CVE-2015-5364 describes a UDP based DoS vulnerability in the Linux kernel that can be used to deny processing cycles to the host operating system and its applications.
A flaw was found in the way the Linux kernel's networking implementation handled UDP packets with incorrect checksum values. A remote attacker could potentially use this flaw to trigger an infinite loop in the kernel, resulting in a denial of service on the system, or cause a denial of service in applications using the edge triggered epoll functionality.
I noticed that Debian released a fix for this, but Redhat still hasn't, and they're classifying this as Important instead of Critical. Important implies that there should be some sort of mitigating factor to the remote exploit, but none of the information I can find has done a good job of explaining what is reducing the risk.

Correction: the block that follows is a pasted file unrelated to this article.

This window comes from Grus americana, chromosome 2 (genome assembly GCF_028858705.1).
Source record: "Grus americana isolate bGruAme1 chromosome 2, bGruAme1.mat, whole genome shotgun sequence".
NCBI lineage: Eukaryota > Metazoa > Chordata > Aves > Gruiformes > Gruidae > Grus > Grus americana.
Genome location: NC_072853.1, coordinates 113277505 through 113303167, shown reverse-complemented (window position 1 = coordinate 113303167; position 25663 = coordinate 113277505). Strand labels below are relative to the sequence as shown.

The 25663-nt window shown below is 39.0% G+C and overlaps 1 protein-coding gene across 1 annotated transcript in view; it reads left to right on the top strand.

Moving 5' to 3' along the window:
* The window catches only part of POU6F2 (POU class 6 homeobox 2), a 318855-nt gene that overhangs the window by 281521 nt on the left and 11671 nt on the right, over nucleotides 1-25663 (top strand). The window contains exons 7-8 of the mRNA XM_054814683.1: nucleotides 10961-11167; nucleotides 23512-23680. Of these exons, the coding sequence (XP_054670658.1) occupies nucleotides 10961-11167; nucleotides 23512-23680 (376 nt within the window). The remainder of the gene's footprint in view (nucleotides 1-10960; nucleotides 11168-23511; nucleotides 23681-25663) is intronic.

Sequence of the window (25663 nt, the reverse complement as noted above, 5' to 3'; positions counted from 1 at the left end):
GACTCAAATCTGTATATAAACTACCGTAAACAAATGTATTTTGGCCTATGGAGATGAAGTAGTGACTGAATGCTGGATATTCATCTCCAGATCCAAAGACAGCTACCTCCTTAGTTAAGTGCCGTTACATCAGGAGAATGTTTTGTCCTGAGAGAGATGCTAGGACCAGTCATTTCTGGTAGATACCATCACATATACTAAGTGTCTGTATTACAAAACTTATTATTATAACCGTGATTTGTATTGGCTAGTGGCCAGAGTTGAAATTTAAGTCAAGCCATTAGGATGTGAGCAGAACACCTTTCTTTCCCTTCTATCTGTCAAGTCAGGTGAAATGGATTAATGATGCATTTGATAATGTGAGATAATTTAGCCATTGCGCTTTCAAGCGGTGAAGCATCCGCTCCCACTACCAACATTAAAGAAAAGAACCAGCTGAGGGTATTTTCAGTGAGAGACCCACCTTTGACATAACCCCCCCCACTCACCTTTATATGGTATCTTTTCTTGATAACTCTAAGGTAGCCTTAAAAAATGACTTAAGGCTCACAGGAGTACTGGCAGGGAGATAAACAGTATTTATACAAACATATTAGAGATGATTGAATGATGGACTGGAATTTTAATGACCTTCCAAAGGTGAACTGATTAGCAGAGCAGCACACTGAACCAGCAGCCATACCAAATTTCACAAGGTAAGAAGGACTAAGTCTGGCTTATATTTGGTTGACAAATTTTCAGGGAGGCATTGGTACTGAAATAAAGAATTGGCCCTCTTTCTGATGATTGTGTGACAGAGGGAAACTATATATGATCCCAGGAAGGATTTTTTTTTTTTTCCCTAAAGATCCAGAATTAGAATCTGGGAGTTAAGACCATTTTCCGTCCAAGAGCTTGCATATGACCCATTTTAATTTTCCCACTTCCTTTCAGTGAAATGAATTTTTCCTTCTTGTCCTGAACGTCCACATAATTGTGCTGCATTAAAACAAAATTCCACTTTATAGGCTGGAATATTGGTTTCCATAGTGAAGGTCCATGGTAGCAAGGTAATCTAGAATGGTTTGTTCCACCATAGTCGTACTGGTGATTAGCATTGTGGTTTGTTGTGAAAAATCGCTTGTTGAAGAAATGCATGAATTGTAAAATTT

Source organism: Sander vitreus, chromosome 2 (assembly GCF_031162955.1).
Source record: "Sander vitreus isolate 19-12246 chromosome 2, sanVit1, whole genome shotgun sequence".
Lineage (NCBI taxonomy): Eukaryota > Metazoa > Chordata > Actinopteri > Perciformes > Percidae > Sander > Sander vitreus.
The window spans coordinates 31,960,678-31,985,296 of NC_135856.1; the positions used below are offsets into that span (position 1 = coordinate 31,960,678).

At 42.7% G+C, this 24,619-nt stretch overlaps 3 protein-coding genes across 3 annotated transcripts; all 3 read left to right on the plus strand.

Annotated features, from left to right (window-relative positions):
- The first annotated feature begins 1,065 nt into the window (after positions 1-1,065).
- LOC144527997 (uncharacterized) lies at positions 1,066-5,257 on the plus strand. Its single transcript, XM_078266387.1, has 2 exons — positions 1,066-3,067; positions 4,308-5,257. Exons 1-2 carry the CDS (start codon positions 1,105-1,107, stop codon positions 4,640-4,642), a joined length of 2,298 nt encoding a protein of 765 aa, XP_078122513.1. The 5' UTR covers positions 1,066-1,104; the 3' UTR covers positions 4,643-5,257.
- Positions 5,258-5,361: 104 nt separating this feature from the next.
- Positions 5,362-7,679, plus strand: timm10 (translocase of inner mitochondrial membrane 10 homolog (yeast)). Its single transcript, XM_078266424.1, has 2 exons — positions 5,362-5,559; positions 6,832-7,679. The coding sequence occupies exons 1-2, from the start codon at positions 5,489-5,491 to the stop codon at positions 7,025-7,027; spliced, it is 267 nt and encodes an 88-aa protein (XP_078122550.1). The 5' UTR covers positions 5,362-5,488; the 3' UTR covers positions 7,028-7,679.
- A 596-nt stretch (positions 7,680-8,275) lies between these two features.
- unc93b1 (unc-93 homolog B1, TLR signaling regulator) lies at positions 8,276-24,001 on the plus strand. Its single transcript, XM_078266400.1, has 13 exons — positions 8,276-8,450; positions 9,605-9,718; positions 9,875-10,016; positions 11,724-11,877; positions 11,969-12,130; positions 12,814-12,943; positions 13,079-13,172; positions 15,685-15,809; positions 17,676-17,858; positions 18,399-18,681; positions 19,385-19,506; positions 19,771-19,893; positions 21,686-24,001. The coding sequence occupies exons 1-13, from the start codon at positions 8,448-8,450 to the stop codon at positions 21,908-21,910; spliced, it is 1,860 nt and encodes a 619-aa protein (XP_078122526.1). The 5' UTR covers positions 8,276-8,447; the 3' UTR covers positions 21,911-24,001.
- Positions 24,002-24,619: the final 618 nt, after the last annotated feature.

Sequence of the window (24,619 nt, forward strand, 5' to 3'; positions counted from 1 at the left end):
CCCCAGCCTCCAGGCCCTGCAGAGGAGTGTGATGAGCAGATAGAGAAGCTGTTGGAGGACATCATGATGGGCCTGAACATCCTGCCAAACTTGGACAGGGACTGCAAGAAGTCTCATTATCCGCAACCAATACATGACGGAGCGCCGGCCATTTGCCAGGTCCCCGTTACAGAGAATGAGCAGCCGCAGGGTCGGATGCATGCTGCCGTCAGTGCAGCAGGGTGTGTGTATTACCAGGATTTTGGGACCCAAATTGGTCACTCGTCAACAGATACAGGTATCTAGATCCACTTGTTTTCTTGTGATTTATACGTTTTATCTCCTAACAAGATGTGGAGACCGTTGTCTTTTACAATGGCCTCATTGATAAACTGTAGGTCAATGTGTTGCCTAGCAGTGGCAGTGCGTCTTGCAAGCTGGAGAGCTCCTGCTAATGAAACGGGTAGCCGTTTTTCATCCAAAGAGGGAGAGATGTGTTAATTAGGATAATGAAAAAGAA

All of this is mildly concerning, but since the internet (or at least Google) isn't on fire I'm forced to assume that Smart Security People aren't terribly concerned. Unfortunately, I'm not as smart as them!
While I'm happy to continue squeezing Redhat for more information (and will update this Q&A if that begins yielding results), I figured that maybe Security.SE could lend a hand here with understanding this. I don't think that routers would be dropping the packets because the bad checksums are in header for the encapsulated protocol, so what prevents this CVE from being a big deal?